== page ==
The music world is a far different place than it was in 1991 when Boyz II Men began crooning over pop-inspired R&B ballads. Albums are being changed and updated by the hour by an egocentric maniac who happens to infuse R&B with hip-hop with house music over a weird blend of obscure samples. Adele is perhaps the closest thing the mainstream has to a classic pop act, unless you count Sam Smith. Yes, music is in a very weird place.
Boyz II Men may only be known for extremely popular singles, but they got a run of albums that would impress The Roots. The group has been quiet in the last year, while Wanya Morris impresses by stretching out his dance style to a customized and outrageous version of the flamenco.
So how does a Motown-esque R&B group from the 90’s settle into contemporary music? The Levity Ball sat down with Shawn, and got to ask some probing questions. Is R&B in a good place? Should artists rerecord material years after it initially came out? Finally, what do they think of the concept of a legacy? Boyz II Men are well-versed in the current state of popular music.
One thing many people may not know is that Boyz II Men has been active recording new material steadily since you all began. The group just has a huge catalog. If there was one record you all found was under-appreciated by fans, which one would it be and why?
“Wow, that is a tough question! Our fans are so incredible it is hard to pick a song… They have been so supportive of everything we’ve done.”
The group put a record in 2011 called “Twenty,” and it featured a few songs rerecorded from your catalog. Is this something artists should do more often?
“Any music we release is for the fans and it was something they had been asking for. It was a lot of fun bringing back the classics so I definitely recommend that other artists rerecord some of their biggest hits.”
There are a lot of motivations for an artist rerecording a song. Was your choice to rerecord songs more because you all thought they could be technically improved or was it more about bringing them to a new audience and revisiting them? Was it more for “fun” or was there another motivation behind it?
“The motivation really came from the fans! It was something they had been asking for so we wanted to deliver.”
Aside from the big hooks and your fantastic individual voices, one thing I always thought you were under-appreciated for was your complex harmonies. Where did you all get your start with singing?
“We all started our career at the Philadelphia High School for the Creative and Performing. It was in high school that Nate started Boyz II Men and invited Wanya and myself to be a part of it.”
The group has a long history dating back to your debut in 1991. You even come from Motown, which is just a legendary label. As a veteran artist, it can be hard to keep things current. Is it better to evolve your sound and incorporate modern influences, or stick to a more traditional side that many new R&B artists aren’t really dealing with?
“Our core philosophy is as artists, we are committed to making timeless music, we are willing to work hard, and everything we do is for the fans. That’s how we’ve always approached our careers and I think that the fans and industry have really responded to that.”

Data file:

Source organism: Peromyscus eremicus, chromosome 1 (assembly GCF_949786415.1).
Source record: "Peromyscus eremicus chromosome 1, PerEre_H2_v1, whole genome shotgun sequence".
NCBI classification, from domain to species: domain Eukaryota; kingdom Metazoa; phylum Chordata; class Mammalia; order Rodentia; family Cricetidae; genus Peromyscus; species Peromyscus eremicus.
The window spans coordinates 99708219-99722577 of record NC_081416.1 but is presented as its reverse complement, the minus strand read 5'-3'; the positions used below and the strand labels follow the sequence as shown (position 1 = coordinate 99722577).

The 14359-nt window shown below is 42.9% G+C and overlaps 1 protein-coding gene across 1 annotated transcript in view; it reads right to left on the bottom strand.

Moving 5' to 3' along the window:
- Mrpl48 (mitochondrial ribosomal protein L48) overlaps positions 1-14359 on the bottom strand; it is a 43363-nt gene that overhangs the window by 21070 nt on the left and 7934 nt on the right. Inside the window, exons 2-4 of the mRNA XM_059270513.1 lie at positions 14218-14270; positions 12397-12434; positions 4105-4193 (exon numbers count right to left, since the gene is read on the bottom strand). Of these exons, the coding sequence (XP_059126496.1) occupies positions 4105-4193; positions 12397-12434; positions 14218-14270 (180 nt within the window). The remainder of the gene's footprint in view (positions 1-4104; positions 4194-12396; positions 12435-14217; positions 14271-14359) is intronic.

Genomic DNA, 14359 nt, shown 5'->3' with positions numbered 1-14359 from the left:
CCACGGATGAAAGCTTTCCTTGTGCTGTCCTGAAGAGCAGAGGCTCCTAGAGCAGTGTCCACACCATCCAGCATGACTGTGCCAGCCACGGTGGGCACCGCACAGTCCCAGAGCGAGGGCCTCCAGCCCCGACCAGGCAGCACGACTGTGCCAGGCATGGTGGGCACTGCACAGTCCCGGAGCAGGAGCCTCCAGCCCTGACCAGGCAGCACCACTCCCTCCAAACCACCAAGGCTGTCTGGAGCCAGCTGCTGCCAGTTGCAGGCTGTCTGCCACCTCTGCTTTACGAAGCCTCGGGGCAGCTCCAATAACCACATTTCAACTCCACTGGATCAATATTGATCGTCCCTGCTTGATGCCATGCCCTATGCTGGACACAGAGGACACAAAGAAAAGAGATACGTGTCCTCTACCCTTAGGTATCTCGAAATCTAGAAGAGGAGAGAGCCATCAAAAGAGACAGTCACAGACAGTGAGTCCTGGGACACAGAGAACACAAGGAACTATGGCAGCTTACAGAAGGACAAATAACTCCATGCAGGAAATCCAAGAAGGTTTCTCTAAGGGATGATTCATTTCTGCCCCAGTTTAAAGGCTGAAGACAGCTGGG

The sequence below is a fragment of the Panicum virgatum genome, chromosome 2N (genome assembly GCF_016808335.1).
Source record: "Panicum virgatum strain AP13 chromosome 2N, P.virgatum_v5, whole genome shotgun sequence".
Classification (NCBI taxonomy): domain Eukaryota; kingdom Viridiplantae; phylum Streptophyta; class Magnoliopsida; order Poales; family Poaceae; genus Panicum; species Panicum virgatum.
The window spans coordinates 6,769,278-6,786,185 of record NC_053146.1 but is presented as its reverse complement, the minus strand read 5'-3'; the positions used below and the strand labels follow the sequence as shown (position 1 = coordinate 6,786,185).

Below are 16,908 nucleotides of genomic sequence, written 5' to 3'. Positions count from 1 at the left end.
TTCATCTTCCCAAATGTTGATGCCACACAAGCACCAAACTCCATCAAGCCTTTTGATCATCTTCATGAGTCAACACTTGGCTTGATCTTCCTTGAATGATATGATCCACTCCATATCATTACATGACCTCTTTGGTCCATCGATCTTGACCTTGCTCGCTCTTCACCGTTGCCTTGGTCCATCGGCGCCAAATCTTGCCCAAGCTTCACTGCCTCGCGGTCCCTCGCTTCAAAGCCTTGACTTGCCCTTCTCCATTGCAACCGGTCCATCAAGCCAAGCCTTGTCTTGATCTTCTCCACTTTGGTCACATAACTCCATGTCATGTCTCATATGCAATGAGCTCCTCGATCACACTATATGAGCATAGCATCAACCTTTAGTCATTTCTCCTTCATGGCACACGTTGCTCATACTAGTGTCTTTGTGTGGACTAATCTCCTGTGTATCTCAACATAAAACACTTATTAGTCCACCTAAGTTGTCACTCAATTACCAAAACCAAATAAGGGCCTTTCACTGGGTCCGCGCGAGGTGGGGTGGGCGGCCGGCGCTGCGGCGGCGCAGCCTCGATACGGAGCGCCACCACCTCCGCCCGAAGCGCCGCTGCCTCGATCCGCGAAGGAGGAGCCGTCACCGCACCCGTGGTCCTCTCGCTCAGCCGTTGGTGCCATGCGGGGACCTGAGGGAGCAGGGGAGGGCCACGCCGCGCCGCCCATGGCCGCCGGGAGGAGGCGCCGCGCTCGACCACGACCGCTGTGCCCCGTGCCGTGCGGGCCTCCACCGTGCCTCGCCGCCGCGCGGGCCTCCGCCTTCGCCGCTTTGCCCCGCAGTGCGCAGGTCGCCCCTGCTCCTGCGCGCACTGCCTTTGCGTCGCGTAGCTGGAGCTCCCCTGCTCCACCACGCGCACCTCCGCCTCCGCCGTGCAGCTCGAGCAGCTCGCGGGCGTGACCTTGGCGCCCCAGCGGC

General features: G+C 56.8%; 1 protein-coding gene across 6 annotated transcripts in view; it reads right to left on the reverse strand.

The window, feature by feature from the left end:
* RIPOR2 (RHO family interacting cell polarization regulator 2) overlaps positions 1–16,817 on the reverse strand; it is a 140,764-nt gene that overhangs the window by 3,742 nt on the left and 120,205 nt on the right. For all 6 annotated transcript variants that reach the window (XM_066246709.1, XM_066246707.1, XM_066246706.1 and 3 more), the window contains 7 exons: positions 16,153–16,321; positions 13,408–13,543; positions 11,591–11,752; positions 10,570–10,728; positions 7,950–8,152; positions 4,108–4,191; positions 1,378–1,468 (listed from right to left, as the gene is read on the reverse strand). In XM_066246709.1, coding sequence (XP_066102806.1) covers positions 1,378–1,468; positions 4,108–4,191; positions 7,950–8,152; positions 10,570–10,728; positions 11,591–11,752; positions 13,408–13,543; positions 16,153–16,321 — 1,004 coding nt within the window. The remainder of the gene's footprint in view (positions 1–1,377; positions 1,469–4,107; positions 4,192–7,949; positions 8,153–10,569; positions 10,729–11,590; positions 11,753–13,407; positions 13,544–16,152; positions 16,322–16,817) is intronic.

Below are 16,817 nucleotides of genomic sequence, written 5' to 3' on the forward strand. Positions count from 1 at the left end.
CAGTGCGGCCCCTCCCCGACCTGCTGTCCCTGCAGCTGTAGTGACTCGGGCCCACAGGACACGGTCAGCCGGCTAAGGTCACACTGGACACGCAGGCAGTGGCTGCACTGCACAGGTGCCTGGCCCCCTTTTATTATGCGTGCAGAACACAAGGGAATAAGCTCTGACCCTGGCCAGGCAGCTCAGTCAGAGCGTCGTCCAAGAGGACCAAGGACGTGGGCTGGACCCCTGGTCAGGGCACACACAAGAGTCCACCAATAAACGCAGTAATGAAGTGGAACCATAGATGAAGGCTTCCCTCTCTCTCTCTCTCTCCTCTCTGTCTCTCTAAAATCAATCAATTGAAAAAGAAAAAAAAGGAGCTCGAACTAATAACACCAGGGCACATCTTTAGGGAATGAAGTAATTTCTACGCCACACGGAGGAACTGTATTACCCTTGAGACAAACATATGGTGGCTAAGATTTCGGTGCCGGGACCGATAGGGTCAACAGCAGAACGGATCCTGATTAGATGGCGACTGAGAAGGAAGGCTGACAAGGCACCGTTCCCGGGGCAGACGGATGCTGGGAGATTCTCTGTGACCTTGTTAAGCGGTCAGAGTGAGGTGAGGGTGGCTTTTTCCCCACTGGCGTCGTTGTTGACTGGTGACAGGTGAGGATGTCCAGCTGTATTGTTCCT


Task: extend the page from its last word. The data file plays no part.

Now, whatever you may feel for Kanye West as a person, he has certainly done a few interesting things in music. Do you have any thoughts on his changing and updating of his latest album, The Life of Pablo? Do you think an album is a statement, and that once it is complete, it is set off to the fans and the world?
“He seems to be enjoying what he is creating and that is what matters.”
So is the album dead? Does it even make sense to stick to the modern idea of a front-to-back album anymore?
“This is definitely a concern we have. With current mainstream music there is such an emphasis on a one hit single with a good beat-rather than a complete, cohesive album with quality lyrics and melodies. I don’t think the album is completely dead, but it is definitely being phased out.”
Your latest record, Collide, had a small army of producers behind it. How do you think that helped the sound for the album, and is it generally better to get a lot of producers behind an R&B album?
“Collide was a really fun album to create. It was truly a collision of different sounds, styles and genres. I think we all just wanted to make a great album and try a new sound. We all agreed unanimously on the songs we sang on the album which is what made it great!”
I heard an interesting idea that an artist should just stop if they no longer feel motivated to make music. They can hurt their legacy by continuing. Is an artist better just stopping if they feel like it is forced? Have you ever been unmotivated to write, and came up with something incredible through that creative process?
“No matter what you do, passion is so important. I think if you no longer have any desire for what you do there is no point in doing it since you won’t give it your all. For me, Nate and Wanya we do everything for the fans and they keep us motivated to continue doing what we do.”
Legacy can be important for an artist. Are you all concerned about your legacy as artists?
“I hope that we leave a lasting legacy for years to come. Our residency at The Mirage in Las Vegas has been extended through 2018 and there have been so many iconic legends that we’ve followed. They are such an inspiration so I hope we follow in their paths.”